Ecologies of Gender: Contemporary Nature Relations and the Nonhuman Turn examines the role of gender in recent debates about the nonhuman turn in the humanities, and critically explores the implications for a contemporary theory of gender and nature relations.
The interdisciplinary contributions in this volume each provides theoretical reflections based on an analysis of specific naturecultural processes. They reveal how "ecologies of gender" are constructed through aesthetic, epistemological, political, technological and economic practices that shape multispecies and material interrelations as well as spatial and temporal orderings. The volume includes contributions from cultural anthropology, cultural studies, film studies, literary studies, media studies, philosophy and theatre studies. The essays are organized around four key dimensions of an "ecological" understanding of gender: "creatures", "materials", "spaces" and "temporalities".
The overall aim of the volume Ecologies of Gender: Contemporary Nature Relations and the Nonhuman Turn is to explore the potentialities and limitations of the nonhuman turn for a critical analysis and theory of ecologies of gender, and thereby make an original contribution to both the environmental humanities and gender studies.
This book will be of great interest to scholars and students from the interdisciplinary field of the environmental humanities and environmental studies more broadly, as well as from gender studies and cultural theory.
Introduction: Ecologies of Gender and the Nonhuman Turn
Susanne Lettow and Sabine Nessel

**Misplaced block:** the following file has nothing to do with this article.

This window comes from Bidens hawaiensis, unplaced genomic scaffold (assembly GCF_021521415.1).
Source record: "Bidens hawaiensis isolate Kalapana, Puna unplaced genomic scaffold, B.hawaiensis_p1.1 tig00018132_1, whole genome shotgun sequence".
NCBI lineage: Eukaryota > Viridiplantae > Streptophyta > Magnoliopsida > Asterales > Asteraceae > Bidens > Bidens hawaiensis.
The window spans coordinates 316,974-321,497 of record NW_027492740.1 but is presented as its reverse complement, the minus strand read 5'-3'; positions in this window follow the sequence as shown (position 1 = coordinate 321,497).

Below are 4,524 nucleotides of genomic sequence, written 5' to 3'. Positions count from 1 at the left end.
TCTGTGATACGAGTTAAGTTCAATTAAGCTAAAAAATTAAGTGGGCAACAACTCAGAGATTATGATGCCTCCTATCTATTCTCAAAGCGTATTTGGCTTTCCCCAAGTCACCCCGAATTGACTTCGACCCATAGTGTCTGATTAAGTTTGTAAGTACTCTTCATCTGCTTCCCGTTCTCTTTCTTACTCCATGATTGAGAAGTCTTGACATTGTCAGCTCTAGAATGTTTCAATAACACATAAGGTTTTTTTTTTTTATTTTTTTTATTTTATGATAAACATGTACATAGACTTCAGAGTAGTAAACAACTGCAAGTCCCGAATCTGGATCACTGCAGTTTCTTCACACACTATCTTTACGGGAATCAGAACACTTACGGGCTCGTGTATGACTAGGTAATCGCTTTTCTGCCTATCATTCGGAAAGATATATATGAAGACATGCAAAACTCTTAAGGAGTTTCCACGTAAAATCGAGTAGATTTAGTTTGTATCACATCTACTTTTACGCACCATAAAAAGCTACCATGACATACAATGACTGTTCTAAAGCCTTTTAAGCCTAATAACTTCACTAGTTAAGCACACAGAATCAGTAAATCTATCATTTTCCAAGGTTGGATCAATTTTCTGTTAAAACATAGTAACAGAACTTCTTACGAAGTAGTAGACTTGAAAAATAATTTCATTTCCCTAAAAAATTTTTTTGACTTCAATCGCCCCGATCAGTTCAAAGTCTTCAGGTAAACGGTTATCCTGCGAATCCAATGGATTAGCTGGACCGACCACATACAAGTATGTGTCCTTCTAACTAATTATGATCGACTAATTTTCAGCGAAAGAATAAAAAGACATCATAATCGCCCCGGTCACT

Part 1: Creatures
1. Mulberry Intimacies and the Sweetness of Kinship
2. The Vegetal Subjects of Feminist Speculative Fiction
3. The Arboreal Feminine: An Analysis of Affect and Activism in Two Ecofeminist Re-Enchantment Narratives from India
Part 2: Materials
4. Plastic Ambivalence
5. Political Drugs: Materiality in Testo Junkie
6. Unthinkable Ecologies in Theatres of the Anthropocene
Part 3: Spaces
7. Gender, Nature, Nonhuman Animal: Bird People (2014) and the Proliferation of Difference in Cinema
8. Wildlife Among Us: Post-Natural Worlds and Interspecies Encounters in Nicolette Krebitz’s Wild
9. Creating Emotion with Space in Nanouk Leopold’s Brownian Movement
10. An Ecohumanist Perspective: Theorizing Ecofeminism through a Spatial Analysis of Amitav Ghosh’s The Hungry Tide
Sangita Patil and N S Gundur
Part 4: Temporalities
11. The Figure of the Human: Philosophical Narratives on Sex, Race and Organic Kinship in the "White (M)anthropocene"
12. Speculative Ecologies: Salmon Farming and Marine Microplastics as Slow Disasters
13. Futures of Plant-Human Mutualism: Science, Technology and Speculative Fiction